Boston: Little, Brown and Company, 1945. First American edition. Octavo, original red cloth stamped in black, original dust jacket. Small tear to lower corner of rear pastedown, minor wear to top edge of the jacket. A nearly-fine copy. Item #1034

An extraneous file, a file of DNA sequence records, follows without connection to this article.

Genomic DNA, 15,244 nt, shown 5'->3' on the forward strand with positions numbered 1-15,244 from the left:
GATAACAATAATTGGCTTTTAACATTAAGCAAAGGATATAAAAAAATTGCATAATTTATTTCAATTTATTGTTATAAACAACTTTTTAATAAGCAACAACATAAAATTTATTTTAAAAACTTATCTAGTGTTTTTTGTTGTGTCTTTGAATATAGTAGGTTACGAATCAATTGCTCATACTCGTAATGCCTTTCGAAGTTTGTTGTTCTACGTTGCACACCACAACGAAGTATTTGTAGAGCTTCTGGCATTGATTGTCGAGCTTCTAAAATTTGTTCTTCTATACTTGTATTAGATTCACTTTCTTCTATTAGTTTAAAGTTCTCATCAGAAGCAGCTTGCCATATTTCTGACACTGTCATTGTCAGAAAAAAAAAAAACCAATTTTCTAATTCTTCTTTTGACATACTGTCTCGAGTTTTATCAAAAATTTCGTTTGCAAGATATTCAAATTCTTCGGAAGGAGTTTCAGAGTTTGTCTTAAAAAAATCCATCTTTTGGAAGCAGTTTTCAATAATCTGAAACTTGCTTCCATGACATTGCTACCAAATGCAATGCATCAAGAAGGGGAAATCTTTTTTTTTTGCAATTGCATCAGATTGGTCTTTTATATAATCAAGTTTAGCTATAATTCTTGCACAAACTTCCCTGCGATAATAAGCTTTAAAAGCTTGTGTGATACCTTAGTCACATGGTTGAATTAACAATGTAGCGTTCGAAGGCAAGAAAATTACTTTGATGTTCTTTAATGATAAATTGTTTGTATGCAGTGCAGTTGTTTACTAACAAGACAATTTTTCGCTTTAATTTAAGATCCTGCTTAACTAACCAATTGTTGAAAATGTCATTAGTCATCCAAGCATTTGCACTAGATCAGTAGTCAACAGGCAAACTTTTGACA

"TO KNOW AND LOVE ONE OTHER HUMAN BEING IS THE ROOT OF ALL WISDOM" True first American edition of Evelyn Waugh's most enduring novel—an excellent copy in the original dust jacket designed by Lester M. Peterson. Written early in 1944 and animated by a wistful portrait of undergraduate life at Oxford University in the 1920’s, Brideshead Revisited was a stylistic pivot from the biting satire which had characterized Waugh’s earlier work. "Several of the themes and characters introduced here take on darker hues as the story progresses, but the early days, as Waugh depicts them, are cloudless and golden" (Russell Shaw, Revisiting Brideshead Revisited). The book consists of four parts: Prologue: Sacred and Profane Memories of Captain Charles Ryder, Book One. Et in Arcadia Ego, Book Two. A Twitch upon the Thread, Epilogue: Brideshead Revisited (dated, "Chagford, February-June, 1944."). The novel capped a personal transformation as well: "Waugh completed the metamorphosis from ultramodern to ultramontane and in doing so passed from fashion to anti-fashion" (Joseph Pearce, Literary Converts). Waugh's nostalgia for the 1920's and 30's struck a chord with readers as the world began to emerge the Second World War and Brideshead was published in multiple English and American editions by the end of 1945. Brideshead Revisited "sold exceedingly well on both sides of the Atlantic. In England, the Tablet acclaimed it ‘a book for which it is safe to prophesy a lasting place among the major works of fiction.’ In America, Time described Waugh as a stylist unexcelled among contemporary novelists" (Joseph Pearce). Contrary to standard publishing practice, the Book of the Month Club edition actually preceded the first trade and limited editions. With Waugh’s epigraphic Author’s Note: "I am not I: thou art not he or she: they are not they. E.W." Ahearn, 19e. Shaw, Revisiting Brideshead Revisited (in The Catholic World Report, August 2020). Pearce, Literary Converts: Spiritual Inspiration in an Age of Unbelief.